A FUNNY MOMENT IN A NOT-SO-FUNNY CONVERSATION
NURSE DANA: You need some nurse friends in your life.
ME: Actually, my one nurse friend is going to be in California with me this weekend for that event i was telling you about.
NURSE DANA: Oh, good! You can tell her to push it in your hole.
ME (suppressing laughter…sort of): Okay, Nurse Dana, I will make sure to tell Nikita to ‘push it in [my] hole.’
I almost want to leave the blog entry on that note … but i understand the whole point of this blog is to keep all of you updated so that your feelings don’t get hurt when i refuse to answer the same questions you send my way via text, email, phone call, or face-to-face. So…
I went to see Dr. Dhillon today. He’s my wound care specialist doctor, the one i was checking in with when i had those 40 sessions of HBO therapy. On Monday, when I saw Dr. Walsh, she advised me to schedule an appointment with him this week because, at this point, she is limited in what she, a reconstructive surgeon, can do about my wound. It still won’t close. Even with no implant in there and a – what, sixth? – attempt at closing it with stitches, it continues to break free from the sutures and expose itself. Every time it opens, it
* leaves me susceptible to getting another infection there (staph, MRSA, etc.)
* prolongs my 10-pound weight restriction
* prevents me from being cleared to exercise again
* delays the 6-month recovery period that Dr. Walsh insists on before we can attempt any new types of reconstruction on the right side
* leaves me even more disgusted with my body – and, by extension, myself.
Dr. Dhillon took out the remaining sutures (“Why are these even here? They’re not doing anything. I’m taking them out.”). He took pictures and measurements. He shoved a long-handled cotton swab inside this now-gaping hole and moved it all around, discovering that there is a pocket in there beneath my skin that is about 8 cm all around.
“Here’s the thing,” he tells me, and he proceeds to explain to me how our skin has layers like an onion. “When Dr. Walsh took out the entire implant, the top layer of tissue was supposed to collapse onto the next layer of tissue, kind of like how one layer of an onion folds directly on top of the next layer. That’s not happening. I’m going to need to talk to Dr. Walsh to see what we can do, at this point.”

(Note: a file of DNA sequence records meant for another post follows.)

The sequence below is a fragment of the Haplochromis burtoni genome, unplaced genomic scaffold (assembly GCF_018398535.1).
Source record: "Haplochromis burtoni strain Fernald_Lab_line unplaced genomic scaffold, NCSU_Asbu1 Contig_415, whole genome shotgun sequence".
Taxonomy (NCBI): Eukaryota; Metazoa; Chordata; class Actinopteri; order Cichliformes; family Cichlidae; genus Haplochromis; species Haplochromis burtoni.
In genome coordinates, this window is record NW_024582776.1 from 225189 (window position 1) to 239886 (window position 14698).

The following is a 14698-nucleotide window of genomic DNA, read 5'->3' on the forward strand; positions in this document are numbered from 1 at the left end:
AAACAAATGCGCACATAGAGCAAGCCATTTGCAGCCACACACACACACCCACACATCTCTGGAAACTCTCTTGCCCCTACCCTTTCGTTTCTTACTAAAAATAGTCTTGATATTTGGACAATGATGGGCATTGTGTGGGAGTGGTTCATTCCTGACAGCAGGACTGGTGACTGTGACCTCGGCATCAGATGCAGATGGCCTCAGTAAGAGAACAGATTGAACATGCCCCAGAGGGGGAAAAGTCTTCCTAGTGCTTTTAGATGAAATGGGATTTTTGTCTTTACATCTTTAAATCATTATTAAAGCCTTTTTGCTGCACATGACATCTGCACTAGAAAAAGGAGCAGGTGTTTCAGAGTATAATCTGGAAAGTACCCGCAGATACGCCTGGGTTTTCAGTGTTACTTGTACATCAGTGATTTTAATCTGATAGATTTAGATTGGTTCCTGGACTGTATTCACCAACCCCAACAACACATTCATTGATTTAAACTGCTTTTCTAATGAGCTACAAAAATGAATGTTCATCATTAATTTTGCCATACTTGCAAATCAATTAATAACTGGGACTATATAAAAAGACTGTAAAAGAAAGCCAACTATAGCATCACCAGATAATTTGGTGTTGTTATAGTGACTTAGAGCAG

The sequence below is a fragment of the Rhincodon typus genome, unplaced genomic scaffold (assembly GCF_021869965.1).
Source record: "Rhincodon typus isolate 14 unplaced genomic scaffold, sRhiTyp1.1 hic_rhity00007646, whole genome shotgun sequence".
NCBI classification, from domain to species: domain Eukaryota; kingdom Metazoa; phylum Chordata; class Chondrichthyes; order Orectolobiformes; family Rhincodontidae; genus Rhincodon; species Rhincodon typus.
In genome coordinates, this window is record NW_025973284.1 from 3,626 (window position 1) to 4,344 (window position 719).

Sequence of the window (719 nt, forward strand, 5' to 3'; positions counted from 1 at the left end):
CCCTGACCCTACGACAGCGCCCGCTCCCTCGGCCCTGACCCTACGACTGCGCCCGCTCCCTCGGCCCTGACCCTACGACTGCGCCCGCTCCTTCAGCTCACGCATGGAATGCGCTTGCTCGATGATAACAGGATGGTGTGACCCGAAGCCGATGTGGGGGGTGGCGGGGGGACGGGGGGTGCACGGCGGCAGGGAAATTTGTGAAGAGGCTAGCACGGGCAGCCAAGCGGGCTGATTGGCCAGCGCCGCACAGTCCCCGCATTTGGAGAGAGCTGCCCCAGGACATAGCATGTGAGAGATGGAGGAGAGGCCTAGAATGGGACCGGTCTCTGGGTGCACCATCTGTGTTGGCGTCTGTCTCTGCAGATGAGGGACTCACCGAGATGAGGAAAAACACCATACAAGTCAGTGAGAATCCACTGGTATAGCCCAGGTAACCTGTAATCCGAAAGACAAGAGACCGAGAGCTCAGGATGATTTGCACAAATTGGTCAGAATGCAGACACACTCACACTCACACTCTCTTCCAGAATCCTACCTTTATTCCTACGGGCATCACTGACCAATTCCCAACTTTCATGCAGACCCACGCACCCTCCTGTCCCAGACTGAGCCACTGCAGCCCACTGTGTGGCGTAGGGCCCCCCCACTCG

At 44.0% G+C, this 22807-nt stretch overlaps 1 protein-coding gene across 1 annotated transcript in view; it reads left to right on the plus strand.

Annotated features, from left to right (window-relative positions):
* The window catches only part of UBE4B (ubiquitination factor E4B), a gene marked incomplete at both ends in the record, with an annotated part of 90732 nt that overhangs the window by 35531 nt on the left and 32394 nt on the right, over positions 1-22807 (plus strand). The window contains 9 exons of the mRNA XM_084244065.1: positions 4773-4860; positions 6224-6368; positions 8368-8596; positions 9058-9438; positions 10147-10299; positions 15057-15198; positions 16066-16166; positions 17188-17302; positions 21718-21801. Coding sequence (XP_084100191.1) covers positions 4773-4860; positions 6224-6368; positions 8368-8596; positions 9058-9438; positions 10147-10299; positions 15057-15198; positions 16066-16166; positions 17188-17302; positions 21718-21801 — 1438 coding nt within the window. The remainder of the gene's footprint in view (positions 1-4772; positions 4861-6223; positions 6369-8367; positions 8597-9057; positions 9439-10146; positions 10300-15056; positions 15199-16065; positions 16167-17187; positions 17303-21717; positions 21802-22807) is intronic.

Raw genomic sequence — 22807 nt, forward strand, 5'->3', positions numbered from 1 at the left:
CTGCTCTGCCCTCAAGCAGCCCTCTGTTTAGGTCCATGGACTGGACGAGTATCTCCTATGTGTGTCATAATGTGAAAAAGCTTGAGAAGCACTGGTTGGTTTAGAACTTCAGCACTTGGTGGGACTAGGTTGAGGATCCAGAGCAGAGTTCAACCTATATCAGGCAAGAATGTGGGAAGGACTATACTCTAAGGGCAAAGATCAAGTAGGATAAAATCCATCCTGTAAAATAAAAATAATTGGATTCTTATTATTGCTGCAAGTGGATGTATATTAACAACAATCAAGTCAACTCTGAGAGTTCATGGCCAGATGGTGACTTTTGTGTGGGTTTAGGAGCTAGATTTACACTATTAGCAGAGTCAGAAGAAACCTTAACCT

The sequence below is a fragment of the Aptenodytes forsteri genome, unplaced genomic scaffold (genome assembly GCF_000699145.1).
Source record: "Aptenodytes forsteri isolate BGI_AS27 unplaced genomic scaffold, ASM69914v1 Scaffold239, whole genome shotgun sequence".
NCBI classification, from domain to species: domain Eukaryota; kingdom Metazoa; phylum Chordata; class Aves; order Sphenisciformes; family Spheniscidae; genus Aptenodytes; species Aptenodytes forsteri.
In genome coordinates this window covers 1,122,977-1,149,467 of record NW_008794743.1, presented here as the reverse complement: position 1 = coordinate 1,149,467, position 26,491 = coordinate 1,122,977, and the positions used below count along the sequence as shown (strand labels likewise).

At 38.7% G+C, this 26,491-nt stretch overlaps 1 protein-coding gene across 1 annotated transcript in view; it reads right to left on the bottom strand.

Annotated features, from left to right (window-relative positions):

“Well, Dr. Walsh told me to come see you because she doesn’t know what to do.”
“I don’t either. I need to talk some ideas out loud with her and get some feedback before i can determine our next step. Come back and see me in a week.”
In the moment, i was frustrated, but i suppose i should be grateful that a doctor is willing to be humble enough to admit when he doesn’t know something. He could have just pulled some random idea out of his ass and presented it with confidence, and i wouldn’t have known any better. This is one of those “The universe is testing your patience” moments; i know it is.
Before i left, he plugged up the hole with this antimicrobial strip of material that folds over like an accordion and functions like a tampon. Now that there is an actual hole in my body, there is so much fluid coming out that it soaks through my post-surgery sports bras, gauze, and padding – all the way through to my shirt if i don’t change out the gauze every couple hours.
“Change this out every time you take a shower. Use the tip of the cotton swab to push in the strip a little bit at a time, and then make sure you leave some hanging outside the hole – so you can pull it out later.”
“Dr. Dhillon, i can’t even look at or touch that part of my body right now. Even when i’m washing myself, i just squirt some antiseptic in that general area and hope it hits the right spot.”
“I’m going to need you to try. If you absolutely can’t do it, just put the strip on top of the hole … but then every time you lean or move to the right, you’re going to have fluid coming out of there.”
“Leaking fluid doesn’t go with my dress for the fundraising event, Dr. Dhillon.”
“Then try. I’ll see you in a week.”